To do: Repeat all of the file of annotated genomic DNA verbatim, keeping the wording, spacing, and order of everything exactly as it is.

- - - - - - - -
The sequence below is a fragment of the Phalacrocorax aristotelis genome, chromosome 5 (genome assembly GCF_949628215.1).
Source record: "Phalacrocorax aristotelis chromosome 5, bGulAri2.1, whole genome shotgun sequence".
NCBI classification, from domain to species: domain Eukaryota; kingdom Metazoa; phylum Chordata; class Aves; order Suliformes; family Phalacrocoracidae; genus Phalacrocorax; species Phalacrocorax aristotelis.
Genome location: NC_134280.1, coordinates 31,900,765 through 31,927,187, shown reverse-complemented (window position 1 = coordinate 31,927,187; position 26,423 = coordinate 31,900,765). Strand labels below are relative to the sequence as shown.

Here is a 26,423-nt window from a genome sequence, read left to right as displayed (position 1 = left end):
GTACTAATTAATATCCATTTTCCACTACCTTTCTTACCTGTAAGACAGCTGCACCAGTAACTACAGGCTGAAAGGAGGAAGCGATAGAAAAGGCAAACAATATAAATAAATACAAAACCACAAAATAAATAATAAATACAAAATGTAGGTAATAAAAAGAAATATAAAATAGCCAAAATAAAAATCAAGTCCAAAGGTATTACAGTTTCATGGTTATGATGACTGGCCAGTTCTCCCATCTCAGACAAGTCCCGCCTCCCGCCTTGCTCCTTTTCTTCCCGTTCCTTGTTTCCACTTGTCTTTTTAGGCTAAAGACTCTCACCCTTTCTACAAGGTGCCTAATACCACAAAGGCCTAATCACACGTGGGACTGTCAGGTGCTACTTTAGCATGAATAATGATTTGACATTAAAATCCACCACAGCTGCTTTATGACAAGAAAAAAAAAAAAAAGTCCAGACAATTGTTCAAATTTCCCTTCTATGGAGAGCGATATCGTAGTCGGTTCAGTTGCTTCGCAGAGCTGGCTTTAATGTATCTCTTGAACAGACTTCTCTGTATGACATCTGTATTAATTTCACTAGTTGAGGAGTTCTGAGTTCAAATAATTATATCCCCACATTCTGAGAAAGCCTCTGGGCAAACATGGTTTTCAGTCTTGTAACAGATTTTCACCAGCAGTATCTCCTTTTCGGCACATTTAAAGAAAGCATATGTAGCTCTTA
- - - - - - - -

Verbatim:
The sequence below is a fragment of the Phalacrocorax aristotelis genome, chromosome 5 (genome assembly GCF_949628215.1).
Source record: "Phalacrocorax aristotelis chromosome 5, bGulAri2.1, whole genome shotgun sequence".
NCBI classification, from domain to species: domain Eukaryota; kingdom Metazoa; phylum Chordata; class Aves; order Suliformes; family Phalacrocoracidae; genus Phalacrocorax; species Phalacrocorax aristotelis.
Genome location: NC_134280.1, coordinates 31,900,765 through 31,927,187, shown reverse-complemented (window position 1 = coordinate 31,927,187; position 26,423 = coordinate 31,900,765). Strand labels below are relative to the sequence as shown.

Here is a 26,423-nt window from a genome sequence, read left to right as displayed (position 1 = left end):
GTACTAATTAATATCCATTTTCCACTACCTTTCTTACCTGTAAGACAGCTGCACCAGTAACTACAGGCTGAAAGGAGGAAGCGATAGAAAAGGCAAACAATATAAATAAATACAAAACCACAAAATAAATAATAAATACAAAATGTAGGTAATAAAAAGAAATATAAAATAGCCAAAATAAAAATCAAGTCCAAAGGTATTACAGTTTCATGGTTATGATGACTGGCCAGTTCTCCCATCTCAGACAAGTCCCGCCTCCCGCCTTGCTCCTTTTCTTCCCGTTCCTTGTTTCCACTTGTCTTTTTAGGCTAAAGACTCTCACCCTTTCTACAAGGTGCCTAATACCACAAAGGCCTAATCACACGTGGGACTGTCAGGTGCTACTTTAGCATGAATAATGATTTGACATTAAAATCCACCACAGCTGCTTTATGACAAGAAAAAAAAAAAAAAGTCCAGACAATTGTTCAAATTTCCCTTCTATGGAGAGCGATATCGTAGTCGGTTCAGTTGCTTCGCAGAGCTGGCTTTAATGTATCTCTTGAACAGACTTCTCTGTATGACATCTGTATTAATTTCACTAGTTGAGGAGTTCTGAGTTCAAATAATTATATCCCCACATTCTGAGAAAGCCTCTGGGCAAACATGGTTTTCAGTCTTGTAACAGATTTTCACCAGCAGTATCTCCTTTTCGGCACATTTAAAGAAAGCATATGTAGCTCTTA